The defendant was neither surprised nor misled by the variance between allegation and proof upon which it now relies to secure reversal. It is said the plaintiff- alleged ownership of the car and emerges from the evidence as a conditional purchaser instead. In his complaint the plaintiff modified his claim of interest by the following allegation, to-wit: “ * * * the Plaintiff was the owner of said property so insured subject to a certain mortgage on the same in favor of the International State Bank, a corporation of Raton, New Mexico; that said mortgagee was known to this Defendant and said fact was incorporated in the policy of insurance, the copy of which is annexed hereto and made a part of this Complaint, and marked Exhibit ‘A’.”
Paragraph D of the policy itself disclosed plaintiff’s purchase of the car shortly before the loss, for $876 upon which there was a balance due of $631, payable in monthly installments of $32. Written into the face of the policy or added by endorsement was a clause reading: “Subject to all the stipulations, provisions and conditions of this Policy, loss, if anjt, under this Policy shall be payable to Assured and International State Bank, Raton, New Mexico, as interest may appear.”
The evidence discloses that on March 11, 1940, the day following the fire, the local agent of the defendant reported the loss at plaintiff’s instance, describing as a mortgage the instrument under which International State Bank carried the paper on the car. When the instrument itself was put in evidence by the plaintiff, however, it was found to be a conditional sales contract *54rather than a chattel mortgage. In overruling the defendant’s motion for a directed verdict on this ground, the court said: “The Court overrules said motion, among other reasons, as follows: That the agent of the company drew the application for the insurance policy and issued the insurance policy, and in the insurance policy it is specifically stated that the ownership of the car is in the plaintiff subject to an encumbrance to the International State Bank of Raton, New Mexico.”
The trial court must have referred to the loss payable clause quoted above which does not itself designate the instrument either as a mortgage or as a conditional sales contract. However, the report of loss made by the agent of the company to his principal, the defendant, the day following the fire, did contain the statement: “The auto is not encumbered except as follows: ‘Mtg. to International State Bank, Raton, New Mexico’.” Counsel’s chief concern regarding this matter seems to arise from the fear that the defendant may be compelled to pay the loss twice. “Assuming”, says counsel, “that plaintiff wins the lawsuit and collects the money, what’s to stop the bank from turning around and bring suit for the insurance on the car? ” No doubt the defendant will know how to protect itself against such contingency. It has known all along that the bank held an encumbrance on the car or some interest in it. It might have made the bank a party itself in advance of judgment and thus have protected itself against the danger apprehended by counsel. Turner v. New Brunswick Fire Insurance Co., 45 N.M. 126, 127, 112 P.2d 511. That the plaintiff had an insurable interest entitling’ him to sue there can be no doubt, as held in the Turner case just cited. In Epstein v. Waas, 28 N.M. 608, 216 P. 506, 508, we said: “We think the departure must be such as to mislead the opposite party to his prejudice in" maintaining his action or defense. Courts have been liberal in disregarding immaterial and inconsequential variances which do not mislead nor prejudice the opposite party.” See 1929 Comp., § 105-601.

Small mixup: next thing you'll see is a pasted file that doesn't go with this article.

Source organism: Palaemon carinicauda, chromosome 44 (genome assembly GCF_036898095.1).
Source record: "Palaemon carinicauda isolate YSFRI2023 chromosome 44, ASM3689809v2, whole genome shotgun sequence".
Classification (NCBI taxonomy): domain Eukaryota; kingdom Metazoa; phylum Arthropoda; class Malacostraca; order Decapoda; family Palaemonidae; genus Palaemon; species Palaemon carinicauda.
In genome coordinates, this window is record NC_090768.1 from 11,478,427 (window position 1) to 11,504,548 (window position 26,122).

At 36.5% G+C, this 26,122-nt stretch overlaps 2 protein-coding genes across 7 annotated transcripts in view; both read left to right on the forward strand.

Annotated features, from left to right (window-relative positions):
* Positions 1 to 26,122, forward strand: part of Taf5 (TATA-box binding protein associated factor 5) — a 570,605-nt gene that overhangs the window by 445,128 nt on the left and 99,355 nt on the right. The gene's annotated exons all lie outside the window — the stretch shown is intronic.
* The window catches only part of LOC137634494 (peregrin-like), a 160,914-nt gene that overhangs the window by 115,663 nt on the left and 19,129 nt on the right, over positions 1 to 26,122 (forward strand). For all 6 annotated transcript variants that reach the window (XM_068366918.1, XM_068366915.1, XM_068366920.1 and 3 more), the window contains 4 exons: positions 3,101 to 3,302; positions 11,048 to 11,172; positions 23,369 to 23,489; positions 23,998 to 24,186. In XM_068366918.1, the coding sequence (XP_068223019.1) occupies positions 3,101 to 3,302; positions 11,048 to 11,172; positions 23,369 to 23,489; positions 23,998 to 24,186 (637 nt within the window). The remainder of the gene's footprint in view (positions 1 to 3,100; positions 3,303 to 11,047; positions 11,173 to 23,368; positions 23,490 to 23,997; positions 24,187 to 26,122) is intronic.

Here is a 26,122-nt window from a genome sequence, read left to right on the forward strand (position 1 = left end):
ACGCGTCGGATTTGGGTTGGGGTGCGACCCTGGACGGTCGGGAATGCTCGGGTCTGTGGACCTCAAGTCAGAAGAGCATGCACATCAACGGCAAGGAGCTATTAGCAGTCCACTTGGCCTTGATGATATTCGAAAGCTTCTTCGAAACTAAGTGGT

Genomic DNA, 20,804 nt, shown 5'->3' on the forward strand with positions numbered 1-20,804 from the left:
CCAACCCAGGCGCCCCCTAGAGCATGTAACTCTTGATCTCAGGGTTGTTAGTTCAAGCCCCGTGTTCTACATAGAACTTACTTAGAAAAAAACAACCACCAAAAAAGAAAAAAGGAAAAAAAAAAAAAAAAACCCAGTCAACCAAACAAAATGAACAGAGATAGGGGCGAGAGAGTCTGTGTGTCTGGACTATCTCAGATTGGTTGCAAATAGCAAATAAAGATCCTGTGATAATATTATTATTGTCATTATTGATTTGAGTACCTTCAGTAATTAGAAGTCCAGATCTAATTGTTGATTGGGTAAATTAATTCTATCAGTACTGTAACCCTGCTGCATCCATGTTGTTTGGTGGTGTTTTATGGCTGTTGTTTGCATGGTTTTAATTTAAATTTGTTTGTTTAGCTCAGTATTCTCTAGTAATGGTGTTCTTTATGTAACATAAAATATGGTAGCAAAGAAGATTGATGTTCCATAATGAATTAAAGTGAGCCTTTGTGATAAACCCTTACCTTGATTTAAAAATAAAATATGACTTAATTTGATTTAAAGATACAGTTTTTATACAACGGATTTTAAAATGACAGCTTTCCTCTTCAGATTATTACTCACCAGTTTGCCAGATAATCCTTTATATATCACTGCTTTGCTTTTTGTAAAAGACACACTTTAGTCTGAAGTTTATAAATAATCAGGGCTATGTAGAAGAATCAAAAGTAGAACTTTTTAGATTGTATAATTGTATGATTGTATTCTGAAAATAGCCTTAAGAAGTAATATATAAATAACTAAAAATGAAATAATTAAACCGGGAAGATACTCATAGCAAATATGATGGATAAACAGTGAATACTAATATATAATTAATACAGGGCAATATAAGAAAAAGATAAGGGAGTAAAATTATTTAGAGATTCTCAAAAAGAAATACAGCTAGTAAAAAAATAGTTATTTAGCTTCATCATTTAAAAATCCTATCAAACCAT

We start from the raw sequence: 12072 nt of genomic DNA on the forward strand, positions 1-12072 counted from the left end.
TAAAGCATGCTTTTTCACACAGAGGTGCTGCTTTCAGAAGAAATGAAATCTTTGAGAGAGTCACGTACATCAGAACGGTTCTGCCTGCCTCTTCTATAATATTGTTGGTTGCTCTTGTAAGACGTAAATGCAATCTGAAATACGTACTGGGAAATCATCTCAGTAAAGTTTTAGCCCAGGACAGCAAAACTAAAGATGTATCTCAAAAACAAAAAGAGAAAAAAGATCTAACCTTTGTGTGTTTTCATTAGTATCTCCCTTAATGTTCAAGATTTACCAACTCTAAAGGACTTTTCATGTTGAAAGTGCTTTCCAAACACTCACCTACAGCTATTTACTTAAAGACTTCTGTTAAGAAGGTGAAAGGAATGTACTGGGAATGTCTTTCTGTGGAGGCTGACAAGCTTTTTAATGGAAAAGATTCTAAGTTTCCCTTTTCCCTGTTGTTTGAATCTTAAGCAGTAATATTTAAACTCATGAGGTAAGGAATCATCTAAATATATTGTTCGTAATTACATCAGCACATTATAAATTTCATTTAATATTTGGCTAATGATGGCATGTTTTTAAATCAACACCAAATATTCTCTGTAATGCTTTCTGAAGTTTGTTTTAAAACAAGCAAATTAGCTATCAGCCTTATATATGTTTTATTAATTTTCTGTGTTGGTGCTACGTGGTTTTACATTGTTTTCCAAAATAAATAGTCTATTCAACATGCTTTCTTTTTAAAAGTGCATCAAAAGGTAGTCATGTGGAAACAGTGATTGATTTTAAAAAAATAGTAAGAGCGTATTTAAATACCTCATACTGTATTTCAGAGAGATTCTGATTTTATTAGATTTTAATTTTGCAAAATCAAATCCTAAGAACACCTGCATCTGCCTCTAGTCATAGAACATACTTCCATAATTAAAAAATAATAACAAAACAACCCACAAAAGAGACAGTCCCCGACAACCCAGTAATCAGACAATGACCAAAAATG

Under the facts here shown, we consider the obj ection technical and in no manner calculated to surprise or mislead the defendant to its prejudice.
The defendant seeks to put the. trial court in error in overruling its motion for a mistrial based upon the allowance of an amendment of the verdict. After the jury had deliberated it returned with a verdict reading: “We the jury in the above entitled cause find the issues in favor of plaintiff and assess his damages in the sum of $-, full face value of the policy. Walter Witt, Foreman”. Comment of the trial court at the time strongly indicates defendant’s objections were urged after the trial court had permitted the amendment. Following the court’s comment and an inquiry of the jury whether it wished to amend the verdict, the jury returned for further deliberation and brought into the court room the following verdict: “We the jury in the above entitled cause find *55the issues in favor of the plaintiff and assess his damages in the sum of $845. Walter Witt, Foreman.” The verdict was received by the court and filed with the clerk.
Even if we assume the objection was timely made, an assumption somewhat impeached by the record, we find no error in the action of the trial court in permitting this amendment of the verdict. Di Palma v. Weinman, 16 N.M. 302, 121 P. 38.
Finally, error is assigned upon the admission in evidence of certain exhibits, designated plaintiff’s exhibits 2, 3 and 4, being certain articles removed from the car about the time of the fire. Following introduction of the exhibits, the plaintiff offered to demonstrate that exhibit 2 was combustible, apparently intending to conduct the same demonstration as to the other exhibits. The trial court declined to permit the demonstration over defendant’s objection that it was not shown the exhibit was in the same condition or that the same conditions then prevailed as at the time and place of the fire. Since plaintiff was blocked in his effort to make the demonstrations desired, we can see no prejudice resulting to defendant from the mere view by the jury of these small, inanimate objects taken from the interior of the automobile. This claim of error accordingly is denied.
It follows from what has been said that the judgment appealed from must be affirmed.
It is so ordered.
MABRY, BICKLEY, and BRICE, JJ., concur.
ZINN, C. J., being absent, did not participate.